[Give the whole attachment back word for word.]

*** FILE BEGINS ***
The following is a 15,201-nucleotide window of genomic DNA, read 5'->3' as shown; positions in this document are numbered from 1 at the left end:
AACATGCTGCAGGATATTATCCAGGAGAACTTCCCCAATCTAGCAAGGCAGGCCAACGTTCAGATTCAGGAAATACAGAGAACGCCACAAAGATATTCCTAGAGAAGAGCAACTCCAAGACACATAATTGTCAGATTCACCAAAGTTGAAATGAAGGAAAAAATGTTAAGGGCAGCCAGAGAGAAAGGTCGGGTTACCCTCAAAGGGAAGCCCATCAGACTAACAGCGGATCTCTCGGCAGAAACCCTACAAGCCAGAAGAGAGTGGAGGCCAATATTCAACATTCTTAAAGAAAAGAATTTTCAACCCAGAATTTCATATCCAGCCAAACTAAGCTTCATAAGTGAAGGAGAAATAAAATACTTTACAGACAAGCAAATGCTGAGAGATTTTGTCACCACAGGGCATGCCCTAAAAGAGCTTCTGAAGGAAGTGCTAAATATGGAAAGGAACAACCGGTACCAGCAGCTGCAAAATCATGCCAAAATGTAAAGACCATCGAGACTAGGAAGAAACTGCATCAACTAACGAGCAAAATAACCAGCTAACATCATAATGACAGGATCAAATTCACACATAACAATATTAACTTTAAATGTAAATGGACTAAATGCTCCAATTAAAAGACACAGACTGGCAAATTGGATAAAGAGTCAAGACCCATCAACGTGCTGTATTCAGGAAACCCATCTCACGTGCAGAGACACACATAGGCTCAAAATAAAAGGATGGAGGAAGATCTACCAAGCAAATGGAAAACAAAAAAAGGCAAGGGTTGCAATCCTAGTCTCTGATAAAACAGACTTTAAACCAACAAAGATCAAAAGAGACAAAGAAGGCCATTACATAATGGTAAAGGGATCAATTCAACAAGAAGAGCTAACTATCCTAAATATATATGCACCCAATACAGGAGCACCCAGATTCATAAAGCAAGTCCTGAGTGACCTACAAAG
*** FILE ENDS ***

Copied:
The following is a 15,201-nucleotide window of genomic DNA, read 5'->3' as shown; positions in this document are numbered from 1 at the left end:
AACATGCTGCAGGATATTATCCAGGAGAACTTCCCCAATCTAGCAAGGCAGGCCAACGTTCAGATTCAGGAAATACAGAGAACGCCACAAAGATATTCCTAGAGAAGAGCAACTCCAAGACACATAATTGTCAGATTCACCAAAGTTGAAATGAAGGAAAAAATGTTAAGGGCAGCCAGAGAGAAAGGTCGGGTTACCCTCAAAGGGAAGCCCATCAGACTAACAGCGGATCTCTCGGCAGAAACCCTACAAGCCAGAAGAGAGTGGAGGCCAATATTCAACATTCTTAAAGAAAAGAATTTTCAACCCAGAATTTCATATCCAGCCAAACTAAGCTTCATAAGTGAAGGAGAAATAAAATACTTTACAGACAAGCAAATGCTGAGAGATTTTGTCACCACAGGGCATGCCCTAAAAGAGCTTCTGAAGGAAGTGCTAAATATGGAAAGGAACAACCGGTACCAGCAGCTGCAAAATCATGCCAAAATGTAAAGACCATCGAGACTAGGAAGAAACTGCATCAACTAACGAGCAAAATAACCAGCTAACATCATAATGACAGGATCAAATTCACACATAACAATATTAACTTTAAATGTAAATGGACTAAATGCTCCAATTAAAAGACACAGACTGGCAAATTGGATAAAGAGTCAAGACCCATCAACGTGCTGTATTCAGGAAACCCATCTCACGTGCAGAGACACACATAGGCTCAAAATAAAAGGATGGAGGAAGATCTACCAAGCAAATGGAAAACAAAAAAAGGCAAGGGTTGCAATCCTAGTCTCTGATAAAACAGACTTTAAACCAACAAAGATCAAAAGAGACAAAGAAGGCCATTACATAATGGTAAAGGGATCAATTCAACAAGAAGAGCTAACTATCCTAAATATATATGCACCCAATACAGGAGCACCCAGATTCATAAAGCAAGTCCTGAGTGACCTACAAAG